June 17, 2004: Headlines: Staff: Obituaries: New York Times: Dr. John Adam Wallace who directed the training of 55 American Peace Corps group dies at 88

Peace Corps Online: Directory: USA: What Peace Corps Staff in the USA are doing today: June 17, 2004: Headlines: Staff: Obituaries: New York Times: Dr. John Adam Wallace who directed the training of 55 American Peace Corps group dies at 88

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Dr. John Adam Wallace who directed the training of 55 American Peace Corps group dies at 88

Dr. John Adam Wallace who directed the training of 55 American Peace Corps group dies at 88

Dr. John Adam Wallace who directed the training of 55 American Peace Corps group dies at 88

John A. Wallace, 88, Founder of Institutions, Dies
By WOLFGANG SAXON

Published: June 17, 2004

John Adam Wallace, who founded the School for International Training in Vermont, an institution that seeks to foster understanding among young people around the world through studying and working abroad, died Friday in Lebanon, N.H. He was 88 and lived in Putney, Vt.

His death was announced by World Learning, founded in 1932 as the Experiment in International Living, with which he had been associated for half a century. The Experiment, as it is known, was one of the first and most successful plans to promote international understanding by offering students long-term stays with host families in other countries.

Dr. Wallace started the School for International Training, an outgrowth of the Experiment with headquarters in Brattleboro, Vt., in 1964 and directed it until 1978. He oversaw its growth into a degree-granting senior college and graduate institution.

The students combine classroom study with stints at nongovernmental organizations like the Red Cross and the Pan American Health Organization that work in other countries. It also offers extensive programs for students of other colleges.

The institution also offers language training for public school teachers, internships overseas and summer sessions for working professionals.

During his tenure, Dr. Wallace also directed the training of 55 American Peace Corps groups. After retiring from the United States branch of the Experiment in International Living in 1978, he was elected secretary general of Federation EIL, the parent organization, coordinating educational and cultural exchanges run by nearly 50 national offices worldwide.

Jack Wallace, as he was commonly known, was born in Lansdowne, Pa., and graduated Phi Beta Kappa in 1937 from the University of Pennsylvania, where he received a master's degree in education in 1939 and a Ph.D. in education in 1949.

He taught high school before entering the Army in 1941 as a second lieutenant. He served on a team experimenting with ways of moving ground troops by air before being attached to airborne and parachute units.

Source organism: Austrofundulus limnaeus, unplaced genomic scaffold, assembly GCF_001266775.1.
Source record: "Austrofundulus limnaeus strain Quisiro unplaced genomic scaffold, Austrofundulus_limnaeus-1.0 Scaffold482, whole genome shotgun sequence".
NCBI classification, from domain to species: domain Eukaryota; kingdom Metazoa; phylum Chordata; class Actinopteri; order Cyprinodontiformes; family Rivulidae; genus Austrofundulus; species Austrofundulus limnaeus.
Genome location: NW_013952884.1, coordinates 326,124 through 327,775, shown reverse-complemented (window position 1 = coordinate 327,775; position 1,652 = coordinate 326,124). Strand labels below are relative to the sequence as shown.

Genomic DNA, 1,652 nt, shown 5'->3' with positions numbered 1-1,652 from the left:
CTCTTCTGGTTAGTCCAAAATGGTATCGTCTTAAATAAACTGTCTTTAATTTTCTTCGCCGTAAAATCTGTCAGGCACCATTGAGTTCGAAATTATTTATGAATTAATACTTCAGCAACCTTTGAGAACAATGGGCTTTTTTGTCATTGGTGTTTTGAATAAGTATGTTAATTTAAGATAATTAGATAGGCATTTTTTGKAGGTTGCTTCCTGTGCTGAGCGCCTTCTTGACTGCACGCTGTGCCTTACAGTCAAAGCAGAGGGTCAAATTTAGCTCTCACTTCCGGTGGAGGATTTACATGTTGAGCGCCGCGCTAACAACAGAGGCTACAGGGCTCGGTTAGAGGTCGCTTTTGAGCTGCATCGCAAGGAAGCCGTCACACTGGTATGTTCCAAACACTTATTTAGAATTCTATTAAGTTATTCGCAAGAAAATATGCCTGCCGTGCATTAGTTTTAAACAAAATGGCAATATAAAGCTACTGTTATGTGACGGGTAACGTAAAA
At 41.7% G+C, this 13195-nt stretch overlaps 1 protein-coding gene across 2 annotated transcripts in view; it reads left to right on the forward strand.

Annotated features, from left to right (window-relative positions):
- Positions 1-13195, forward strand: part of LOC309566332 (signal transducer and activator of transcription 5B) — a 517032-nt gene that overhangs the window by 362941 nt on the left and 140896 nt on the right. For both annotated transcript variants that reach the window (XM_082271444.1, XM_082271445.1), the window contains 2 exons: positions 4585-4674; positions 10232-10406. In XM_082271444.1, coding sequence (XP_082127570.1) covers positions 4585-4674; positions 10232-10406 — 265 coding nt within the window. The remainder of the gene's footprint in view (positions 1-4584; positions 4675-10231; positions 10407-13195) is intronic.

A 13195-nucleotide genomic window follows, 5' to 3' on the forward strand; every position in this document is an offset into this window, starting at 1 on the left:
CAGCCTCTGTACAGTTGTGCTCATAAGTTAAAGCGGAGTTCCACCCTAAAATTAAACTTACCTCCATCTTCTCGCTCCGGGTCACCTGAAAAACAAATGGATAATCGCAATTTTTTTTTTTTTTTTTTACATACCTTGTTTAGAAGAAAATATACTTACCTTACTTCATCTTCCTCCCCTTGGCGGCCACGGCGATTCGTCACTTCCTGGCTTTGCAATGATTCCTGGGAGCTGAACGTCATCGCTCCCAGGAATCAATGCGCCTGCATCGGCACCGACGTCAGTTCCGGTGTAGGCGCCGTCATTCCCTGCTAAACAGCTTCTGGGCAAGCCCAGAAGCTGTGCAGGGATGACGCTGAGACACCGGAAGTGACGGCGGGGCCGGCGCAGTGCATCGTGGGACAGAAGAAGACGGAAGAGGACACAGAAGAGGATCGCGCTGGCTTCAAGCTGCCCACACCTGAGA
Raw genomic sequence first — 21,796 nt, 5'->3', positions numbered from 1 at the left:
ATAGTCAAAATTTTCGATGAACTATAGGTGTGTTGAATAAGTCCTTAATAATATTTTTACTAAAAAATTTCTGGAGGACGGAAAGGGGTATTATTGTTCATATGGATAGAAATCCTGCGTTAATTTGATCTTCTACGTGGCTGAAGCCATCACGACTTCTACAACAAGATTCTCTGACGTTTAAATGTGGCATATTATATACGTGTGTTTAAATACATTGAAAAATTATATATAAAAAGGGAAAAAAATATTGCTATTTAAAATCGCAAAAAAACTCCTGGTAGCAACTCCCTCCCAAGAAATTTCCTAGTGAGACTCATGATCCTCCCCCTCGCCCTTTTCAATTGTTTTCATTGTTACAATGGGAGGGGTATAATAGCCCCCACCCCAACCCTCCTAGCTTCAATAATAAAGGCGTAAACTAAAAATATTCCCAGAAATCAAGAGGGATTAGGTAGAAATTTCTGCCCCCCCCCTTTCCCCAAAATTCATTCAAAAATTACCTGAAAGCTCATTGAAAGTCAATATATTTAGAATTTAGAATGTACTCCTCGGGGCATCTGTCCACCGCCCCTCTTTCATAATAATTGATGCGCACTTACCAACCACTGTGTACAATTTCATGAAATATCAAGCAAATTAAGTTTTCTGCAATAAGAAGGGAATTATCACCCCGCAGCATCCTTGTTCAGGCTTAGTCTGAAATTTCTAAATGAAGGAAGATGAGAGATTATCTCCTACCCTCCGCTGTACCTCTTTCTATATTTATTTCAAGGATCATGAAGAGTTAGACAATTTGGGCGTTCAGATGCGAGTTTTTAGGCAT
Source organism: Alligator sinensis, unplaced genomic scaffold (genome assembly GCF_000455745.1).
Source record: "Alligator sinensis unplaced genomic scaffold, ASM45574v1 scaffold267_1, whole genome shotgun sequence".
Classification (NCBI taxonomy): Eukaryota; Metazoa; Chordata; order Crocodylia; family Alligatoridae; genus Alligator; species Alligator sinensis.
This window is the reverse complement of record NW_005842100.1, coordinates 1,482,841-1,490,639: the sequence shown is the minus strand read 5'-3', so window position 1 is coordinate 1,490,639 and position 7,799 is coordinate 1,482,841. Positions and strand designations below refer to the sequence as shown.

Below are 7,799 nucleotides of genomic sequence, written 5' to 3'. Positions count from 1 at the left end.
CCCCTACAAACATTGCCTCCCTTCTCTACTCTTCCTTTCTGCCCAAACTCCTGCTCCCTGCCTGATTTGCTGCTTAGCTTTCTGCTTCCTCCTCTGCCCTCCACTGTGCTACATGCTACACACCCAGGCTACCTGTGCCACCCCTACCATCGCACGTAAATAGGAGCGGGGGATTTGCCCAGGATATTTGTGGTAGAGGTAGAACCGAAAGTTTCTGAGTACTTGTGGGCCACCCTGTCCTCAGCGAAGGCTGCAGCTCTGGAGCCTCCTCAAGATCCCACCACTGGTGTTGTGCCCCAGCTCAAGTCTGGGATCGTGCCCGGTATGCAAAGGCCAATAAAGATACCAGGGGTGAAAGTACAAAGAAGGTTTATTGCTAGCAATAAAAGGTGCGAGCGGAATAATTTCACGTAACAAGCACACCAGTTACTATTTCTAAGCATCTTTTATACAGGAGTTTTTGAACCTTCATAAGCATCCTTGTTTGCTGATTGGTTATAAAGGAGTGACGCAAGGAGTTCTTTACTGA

In 1946, he was awarded the Legion of Merit for his role in the Army's first tests of the tactical deployment of helicopters. He remained in the active reserves until 1967, advancing to the rank of colonel. His Army experience overseas, seeing the concentration camps after the Allies crossed the Rhine into Germany, shaped his career. He was teaching at Beaver College in Jenkintown, Pa., in 1949 when he took 28 of his students on a two-week trek across Europe under the aegis of the Council on Student Travel.

After 1950, as an associate professor of education and director of undergraduate studies at the Business School at Boston University, he again organized programs to study other countries and cultures. He resigned from Boston University in 1955 to become vice president and assistant director of the Experiment in International Living the next year. He soon involved himself in efforts to open the countries of the Soviet orbit, and the Soviet Union itself, to student exchanges. After some success with Yugoslavia, he spearheaded a young people's exchange with Poland in 1958.

He was the founding president of the University of the Virgin Islands in St. Thomas in 1962 and in 1992 helped establish the British Virgin Islands Community College in Tortola, now renamed the H. Lavity Stoutt Community College after its founder.

He sat on the boards of many other educational institutions and wrote four "Getting to Know" books in the 1960's about France, Egypt, Poland and the Soviet Union. Active in local civic and cultural affairs, he was chosen to carry the Olympic torch for a stretch when it passed through southern Vermont on its way to Olympic Games in Atlanta in 1996.

Dr. Wallace is survived by his wife of 62 years, Betty Jean Higgins Wallace; four daughters, Barbara W. George, Dr. Lynn W. Herzog, Martha W. Jones, all of Brattleboro, and Jan Backus Blodgett of Winooski, Vt.; a brother, William, of Topeka, Kan.; seven grandchildren; and three great-grandchildren.




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Story Source: New York Times

This story has been posted in the following forums: : Headlines; Staff; Obituaries

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